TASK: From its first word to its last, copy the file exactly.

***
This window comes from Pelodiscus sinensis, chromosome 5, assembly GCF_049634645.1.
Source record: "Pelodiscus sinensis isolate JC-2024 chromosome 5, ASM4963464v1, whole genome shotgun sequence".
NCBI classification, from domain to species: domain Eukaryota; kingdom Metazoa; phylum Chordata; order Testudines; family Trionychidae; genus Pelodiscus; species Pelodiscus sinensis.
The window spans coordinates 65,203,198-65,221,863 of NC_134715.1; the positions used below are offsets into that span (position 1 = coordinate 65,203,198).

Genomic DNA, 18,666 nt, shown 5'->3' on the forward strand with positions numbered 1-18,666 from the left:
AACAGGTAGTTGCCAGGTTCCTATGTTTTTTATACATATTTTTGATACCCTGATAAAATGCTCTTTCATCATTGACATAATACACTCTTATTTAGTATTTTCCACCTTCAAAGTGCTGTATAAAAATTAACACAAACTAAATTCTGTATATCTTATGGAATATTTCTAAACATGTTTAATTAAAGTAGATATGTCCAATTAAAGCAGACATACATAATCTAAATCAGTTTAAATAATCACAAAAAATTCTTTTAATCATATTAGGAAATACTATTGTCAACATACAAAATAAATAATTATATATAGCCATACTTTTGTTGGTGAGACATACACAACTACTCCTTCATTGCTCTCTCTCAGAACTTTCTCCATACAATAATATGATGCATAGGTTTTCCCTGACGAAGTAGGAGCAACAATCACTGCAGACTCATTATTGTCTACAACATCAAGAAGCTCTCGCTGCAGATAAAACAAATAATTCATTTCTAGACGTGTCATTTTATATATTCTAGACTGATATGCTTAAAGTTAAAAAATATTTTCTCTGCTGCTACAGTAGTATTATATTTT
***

This window comes from Pelodiscus sinensis, chromosome 5, assembly GCF_049634645.1.
Source record: "Pelodiscus sinensis isolate JC-2024 chromosome 5, ASM4963464v1, whole genome shotgun sequence".
NCBI classification, from domain to species: domain Eukaryota; kingdom Metazoa; phylum Chordata; order Testudines; family Trionychidae; genus Pelodiscus; species Pelodiscus sinensis.
The window spans coordinates 65,203,198-65,221,863 of NC_134715.1; the positions used below are offsets into that span (position 1 = coordinate 65,203,198).

Genomic DNA, 18,666 nt, shown 5'->3' on the forward strand with positions numbered 1-18,666 from the left:
AACAGGTAGTTGCCAGGTTCCTATGTTTTTTATACATATTTTTGATACCCTGATAAAATGCTCTTTCATCATTGACATAATACACTCTTATTTAGTATTTTCCACCTTCAAAGTGCTGTATAAAAATTAACACAAACTAAATTCTGTATATCTTATGGAATATTTCTAAACATGTTTAATTAAAGTAGATATGTCCAATTAAAGCAGACATACATAATCTAAATCAGTTTAAATAATCACAAAAAATTCTTTTAATCATATTAGGAAATACTATTGTCAACATACAAAATAAATAATTATATATAGCCATACTTTTGTTGGTGAGACATACACAACTACTCCTTCATTGCTCTCTCTCAGAACTTTCTCCATACAATAATATGATGCATAGGTTTTCCCTGACGAAGTAGGAGCAACAATCACTGCAGACTCATTATTGTCTACAACATCAAGAAGCTCTCGCTGCAGATAAAACAAATAATTCATTTCTAGACGTGTCATTTTATATATTCTAGACTGATATGCTTAAAGTTAAAAAATATTTTCTCTGCTGCTACAGTAGTATTATATTTT